One of the recurring, and very significant criticisms of Protestant churches and theology involves the lacunae of an explicit and substantive ecclesiology. While there are of course some extremely significant ecclesiological resources within the heritage of the Reformation, particularly Luther’s ecclesiology and the ecclesiology of the Radical Reformers, much of this and any continuity with the strong ecclesiology of the Roman catholic church has been lost in contemporary Protestantism.
One shining example in 20th-century theology of taking the church with absolute seriousness is Dietrich Bonhoeffer’s Sanctorum Communio, his first doctoral dissertation — which was approved when he was at the tender age of 21, mind you. The book transitions nimbly between philosophy, sociology, and theology as it presents a vision of the church that is at once radically catholic and radically reformational and evangelical. Christians from any tradition will be challenged by the seriousness and power of Bonhoeffer’s ecclesiology. For him, the church is “Christ existing as church-community.” The church itself is the very presence of Christ taking eschatological shape in the world through the Holy Spirit. However, this should not be understood to mean that the church can understand itself as simply being institutionally identical with Christ by virtue of what the church is in herself, or a natural prolongation of the incarnation. Rather, when Bonhoeffer claims that the church is Christ existing as community, he is claiming that the church is present only where Christ is indeed existing in the world as community. It is not a reassurance to the church that they are where Christ is, but rather a radical challenge to the church to radical self-questioning and prayerful ecclesial self-examination. Bonhoeffer calls into question any easy identification of ourselves and our churches with the fullness of Christ’s body by demanding that we refuse to tame our definition of the church or of Christ’s presence so as to legitimate our own ecclesial experience and practice. In this Bonhoeffer poses a distinctive challenge both to Roman catholics and to Protestants in regard to ecclesiology.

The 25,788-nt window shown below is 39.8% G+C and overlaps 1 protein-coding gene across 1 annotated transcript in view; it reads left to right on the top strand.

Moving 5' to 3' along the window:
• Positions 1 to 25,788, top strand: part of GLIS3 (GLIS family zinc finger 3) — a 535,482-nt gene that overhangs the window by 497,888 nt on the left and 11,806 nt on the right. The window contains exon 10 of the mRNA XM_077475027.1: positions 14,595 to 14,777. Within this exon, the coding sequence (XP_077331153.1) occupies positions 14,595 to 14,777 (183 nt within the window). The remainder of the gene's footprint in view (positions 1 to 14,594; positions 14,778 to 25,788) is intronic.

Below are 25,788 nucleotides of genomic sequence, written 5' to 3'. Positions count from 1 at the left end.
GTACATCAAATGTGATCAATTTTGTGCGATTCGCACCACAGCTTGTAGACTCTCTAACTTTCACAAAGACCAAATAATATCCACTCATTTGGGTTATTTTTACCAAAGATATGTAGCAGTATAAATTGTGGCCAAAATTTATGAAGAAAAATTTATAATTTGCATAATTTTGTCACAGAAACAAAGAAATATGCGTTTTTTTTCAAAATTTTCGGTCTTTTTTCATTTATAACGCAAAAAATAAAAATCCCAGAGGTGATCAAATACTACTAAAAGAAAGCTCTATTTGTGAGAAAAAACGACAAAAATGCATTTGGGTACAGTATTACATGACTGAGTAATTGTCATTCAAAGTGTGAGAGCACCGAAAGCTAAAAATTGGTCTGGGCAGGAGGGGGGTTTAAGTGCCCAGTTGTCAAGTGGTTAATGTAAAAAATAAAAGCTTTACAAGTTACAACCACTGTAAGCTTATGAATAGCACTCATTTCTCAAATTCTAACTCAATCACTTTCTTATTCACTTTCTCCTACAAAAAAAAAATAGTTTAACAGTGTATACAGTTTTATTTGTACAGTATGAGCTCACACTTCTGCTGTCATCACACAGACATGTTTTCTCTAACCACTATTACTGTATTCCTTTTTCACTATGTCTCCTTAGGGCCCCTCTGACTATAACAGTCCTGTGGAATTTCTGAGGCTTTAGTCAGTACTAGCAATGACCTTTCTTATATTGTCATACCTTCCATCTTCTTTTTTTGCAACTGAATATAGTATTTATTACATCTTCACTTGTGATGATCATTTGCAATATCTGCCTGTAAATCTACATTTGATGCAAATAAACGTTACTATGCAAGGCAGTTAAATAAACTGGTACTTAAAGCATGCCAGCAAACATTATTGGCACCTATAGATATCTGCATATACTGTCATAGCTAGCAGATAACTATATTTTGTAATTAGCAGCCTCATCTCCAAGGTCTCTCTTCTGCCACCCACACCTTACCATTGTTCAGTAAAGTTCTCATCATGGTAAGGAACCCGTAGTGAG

Unlike most Protestant ecclesial understandings, for Bonhoeffer the church “is not merely a means to an end but also an end in itself. It is the presence of Christ himself, and this is why ‘being in Christ’ and ‘being in the church-community’ is the same thing.” However, unlike much of the emphasis in Roman catholicism which binds Christ’s presence in the church almost exclusively to the church’s office –at least for all practical purposes– for Bonhoeffer it is axiomatic that the presence of Christ as the church through the Holy Spirit takes place through the whole communion of saints as the people of God, all of whom mutually constitute one another, each person being irreducible and indispensable to the other. Ultimately Bonhoeffer concludes that the sanctorum communio is present both in the churches of the Reformation and in the Roman church. He takes the most difficult path, that of calling the dominant self-understandings of both Protestants and Roman catholics into question on the basis of the word of God. And that is what we both always need.
In my view, Bonhoeffer’s work represents the most substantive ecclesiology to ever be written by a Protestant theologian. As such, re-engaging with Bonhoeffer’s thought will become more and more central to Protestant Christians who care about ecclesiology and ecumenism. And similarly his contribution should be widely read by Roman catholics. If Bonhoeffer’s ecclesiology were taken seriously by various folks in the ecumenical landscape, I believe far more common ground could be found than is often the case in cross-confessional debates about ecclesiology. Regardless of what one think of Bonhoeffer’s proposals ultimately, there is no denying that this is some of the most brilliant work on ecclesiology to be done in modern times. Ignoring it is not an option.